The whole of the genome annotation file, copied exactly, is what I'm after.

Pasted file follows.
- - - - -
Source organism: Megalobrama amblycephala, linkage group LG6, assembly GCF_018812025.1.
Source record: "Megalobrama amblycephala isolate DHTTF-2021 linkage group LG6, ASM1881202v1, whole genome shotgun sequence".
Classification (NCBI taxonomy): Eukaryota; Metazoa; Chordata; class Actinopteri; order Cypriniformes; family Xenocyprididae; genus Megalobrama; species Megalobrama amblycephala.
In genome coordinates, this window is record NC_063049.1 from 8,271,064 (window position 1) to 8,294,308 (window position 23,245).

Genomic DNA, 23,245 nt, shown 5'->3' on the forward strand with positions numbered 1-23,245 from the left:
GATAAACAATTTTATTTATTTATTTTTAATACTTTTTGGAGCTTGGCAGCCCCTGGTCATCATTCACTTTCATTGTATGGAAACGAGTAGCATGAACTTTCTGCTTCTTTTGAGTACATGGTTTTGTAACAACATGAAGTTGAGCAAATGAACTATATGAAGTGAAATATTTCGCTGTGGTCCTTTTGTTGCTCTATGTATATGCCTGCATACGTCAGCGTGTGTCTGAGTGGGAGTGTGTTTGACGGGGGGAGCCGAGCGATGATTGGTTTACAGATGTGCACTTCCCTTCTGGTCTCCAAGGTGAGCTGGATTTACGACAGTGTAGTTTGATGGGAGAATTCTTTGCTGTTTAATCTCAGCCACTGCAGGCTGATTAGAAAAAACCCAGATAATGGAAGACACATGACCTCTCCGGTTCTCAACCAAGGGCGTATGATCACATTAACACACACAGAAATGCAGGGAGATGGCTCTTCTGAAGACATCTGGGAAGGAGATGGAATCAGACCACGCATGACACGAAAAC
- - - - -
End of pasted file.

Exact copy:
Source organism: Megalobrama amblycephala, linkage group LG6, assembly GCF_018812025.1.
Source record: "Megalobrama amblycephala isolate DHTTF-2021 linkage group LG6, ASM1881202v1, whole genome shotgun sequence".
Classification (NCBI taxonomy): Eukaryota; Metazoa; Chordata; class Actinopteri; order Cypriniformes; family Xenocyprididae; genus Megalobrama; species Megalobrama amblycephala.
In genome coordinates, this window is record NC_063049.1 from 8,271,064 (window position 1) to 8,294,308 (window position 23,245).

Genomic DNA, 23,245 nt, shown 5'->3' on the forward strand with positions numbered 1-23,245 from the left:
GATAAACAATTTTATTTATTTATTTTTAATACTTTTTGGAGCTTGGCAGCCCCTGGTCATCATTCACTTTCATTGTATGGAAACGAGTAGCATGAACTTTCTGCTTCTTTTGAGTACATGGTTTTGTAACAACATGAAGTTGAGCAAATGAACTATATGAAGTGAAATATTTCGCTGTGGTCCTTTTGTTGCTCTATGTATATGCCTGCATACGTCAGCGTGTGTCTGAGTGGGAGTGTGTTTGACGGGGGGAGCCGAGCGATGATTGGTTTACAGATGTGCACTTCCCTTCTGGTCTCCAAGGTGAGCTGGATTTACGACAGTGTAGTTTGATGGGAGAATTCTTTGCTGTTTAATCTCAGCCACTGCAGGCTGATTAGAAAAAACCCAGATAATGGAAGACACATGACCTCTCCGGTTCTCAACCAAGGGCGTATGATCACATTAACACACACAGAAATGCAGGGAGATGGCTCTTCTGAAGACATCTGGGAAGGAGATGGAATCAGACCACGCATGACACGAAAAC